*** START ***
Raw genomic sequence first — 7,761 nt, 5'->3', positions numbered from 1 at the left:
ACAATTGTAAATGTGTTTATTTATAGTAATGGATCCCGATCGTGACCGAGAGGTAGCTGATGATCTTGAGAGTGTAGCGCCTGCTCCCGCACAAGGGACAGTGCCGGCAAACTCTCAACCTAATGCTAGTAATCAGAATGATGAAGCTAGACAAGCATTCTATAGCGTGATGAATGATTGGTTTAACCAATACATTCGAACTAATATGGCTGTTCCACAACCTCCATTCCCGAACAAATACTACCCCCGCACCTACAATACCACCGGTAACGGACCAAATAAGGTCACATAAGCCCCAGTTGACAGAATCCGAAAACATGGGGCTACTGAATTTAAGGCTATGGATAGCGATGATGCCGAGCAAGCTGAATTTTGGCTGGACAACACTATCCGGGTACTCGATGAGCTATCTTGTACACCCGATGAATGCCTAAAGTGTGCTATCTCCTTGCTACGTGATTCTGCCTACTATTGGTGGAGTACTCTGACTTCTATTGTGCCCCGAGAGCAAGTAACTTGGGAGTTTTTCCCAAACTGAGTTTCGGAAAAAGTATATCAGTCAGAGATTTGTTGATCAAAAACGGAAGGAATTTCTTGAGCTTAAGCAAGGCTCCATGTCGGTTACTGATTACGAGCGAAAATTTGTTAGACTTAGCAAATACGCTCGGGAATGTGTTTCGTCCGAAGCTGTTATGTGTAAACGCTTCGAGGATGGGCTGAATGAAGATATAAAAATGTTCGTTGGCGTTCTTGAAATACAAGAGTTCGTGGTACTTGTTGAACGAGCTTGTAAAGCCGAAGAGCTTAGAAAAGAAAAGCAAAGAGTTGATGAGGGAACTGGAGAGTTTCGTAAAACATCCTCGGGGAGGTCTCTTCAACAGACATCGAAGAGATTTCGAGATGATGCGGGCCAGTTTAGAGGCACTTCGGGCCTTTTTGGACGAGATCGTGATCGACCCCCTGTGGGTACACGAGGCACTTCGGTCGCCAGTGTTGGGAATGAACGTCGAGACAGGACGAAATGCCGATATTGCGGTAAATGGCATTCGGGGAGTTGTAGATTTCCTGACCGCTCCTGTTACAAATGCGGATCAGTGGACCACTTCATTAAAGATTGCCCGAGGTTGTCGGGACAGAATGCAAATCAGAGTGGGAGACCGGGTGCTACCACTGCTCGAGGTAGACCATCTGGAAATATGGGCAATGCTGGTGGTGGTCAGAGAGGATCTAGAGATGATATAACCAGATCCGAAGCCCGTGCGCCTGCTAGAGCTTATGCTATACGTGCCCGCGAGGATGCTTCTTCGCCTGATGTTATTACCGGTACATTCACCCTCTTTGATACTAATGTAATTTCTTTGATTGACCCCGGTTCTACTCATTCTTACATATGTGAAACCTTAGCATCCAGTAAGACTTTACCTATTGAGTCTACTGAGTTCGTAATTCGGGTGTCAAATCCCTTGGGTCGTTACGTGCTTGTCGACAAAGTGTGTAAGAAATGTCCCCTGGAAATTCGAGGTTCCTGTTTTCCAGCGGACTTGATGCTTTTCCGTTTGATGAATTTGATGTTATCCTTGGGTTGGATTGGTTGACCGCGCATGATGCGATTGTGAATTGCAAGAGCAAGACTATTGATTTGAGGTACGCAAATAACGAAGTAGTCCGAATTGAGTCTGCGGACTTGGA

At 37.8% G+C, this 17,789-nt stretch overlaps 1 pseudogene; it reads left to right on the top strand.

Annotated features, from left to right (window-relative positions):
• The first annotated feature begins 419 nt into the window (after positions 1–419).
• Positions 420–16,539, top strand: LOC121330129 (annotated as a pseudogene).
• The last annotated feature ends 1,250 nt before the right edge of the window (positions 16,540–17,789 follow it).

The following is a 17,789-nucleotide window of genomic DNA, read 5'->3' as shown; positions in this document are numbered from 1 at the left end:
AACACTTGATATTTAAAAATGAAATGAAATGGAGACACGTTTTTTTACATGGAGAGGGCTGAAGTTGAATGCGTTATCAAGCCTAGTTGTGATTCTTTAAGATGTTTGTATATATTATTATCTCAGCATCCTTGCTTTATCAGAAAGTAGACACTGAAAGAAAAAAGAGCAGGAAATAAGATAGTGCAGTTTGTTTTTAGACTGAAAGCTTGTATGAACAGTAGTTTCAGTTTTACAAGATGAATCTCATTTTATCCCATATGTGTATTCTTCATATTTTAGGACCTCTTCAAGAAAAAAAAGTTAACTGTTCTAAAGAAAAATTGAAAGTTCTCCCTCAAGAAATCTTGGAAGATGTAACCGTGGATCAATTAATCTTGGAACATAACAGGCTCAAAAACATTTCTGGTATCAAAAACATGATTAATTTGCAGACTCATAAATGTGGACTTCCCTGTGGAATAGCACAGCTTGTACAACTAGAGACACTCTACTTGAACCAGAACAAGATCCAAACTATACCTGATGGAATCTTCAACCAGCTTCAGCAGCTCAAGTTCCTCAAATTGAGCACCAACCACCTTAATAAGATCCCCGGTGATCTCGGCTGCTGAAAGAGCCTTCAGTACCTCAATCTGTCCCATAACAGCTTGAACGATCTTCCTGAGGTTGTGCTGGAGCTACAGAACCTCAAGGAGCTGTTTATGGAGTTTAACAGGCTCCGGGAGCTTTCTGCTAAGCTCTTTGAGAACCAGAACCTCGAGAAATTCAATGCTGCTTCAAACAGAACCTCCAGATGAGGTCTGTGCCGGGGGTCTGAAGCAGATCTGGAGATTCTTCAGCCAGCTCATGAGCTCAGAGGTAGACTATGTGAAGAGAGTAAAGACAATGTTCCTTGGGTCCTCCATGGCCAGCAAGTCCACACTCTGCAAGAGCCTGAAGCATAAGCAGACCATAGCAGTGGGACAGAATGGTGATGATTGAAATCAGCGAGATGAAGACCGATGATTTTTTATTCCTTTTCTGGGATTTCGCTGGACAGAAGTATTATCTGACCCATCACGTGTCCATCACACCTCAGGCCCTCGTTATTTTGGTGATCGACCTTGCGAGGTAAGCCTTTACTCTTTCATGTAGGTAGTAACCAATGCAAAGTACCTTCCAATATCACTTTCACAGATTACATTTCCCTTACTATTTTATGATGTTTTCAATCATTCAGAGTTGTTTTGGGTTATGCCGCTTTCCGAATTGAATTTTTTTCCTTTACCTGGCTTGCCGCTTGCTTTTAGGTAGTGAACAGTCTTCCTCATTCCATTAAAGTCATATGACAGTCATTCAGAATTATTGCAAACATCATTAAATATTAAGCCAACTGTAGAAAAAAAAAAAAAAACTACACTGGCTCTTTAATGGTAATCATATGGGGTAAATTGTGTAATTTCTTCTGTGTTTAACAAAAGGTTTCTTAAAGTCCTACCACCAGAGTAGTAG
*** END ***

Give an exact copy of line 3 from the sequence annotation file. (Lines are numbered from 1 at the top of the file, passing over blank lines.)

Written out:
At 37.8% G+C, this 17,789-nt stretch overlaps 1 pseudogene; it reads left to right on the top strand.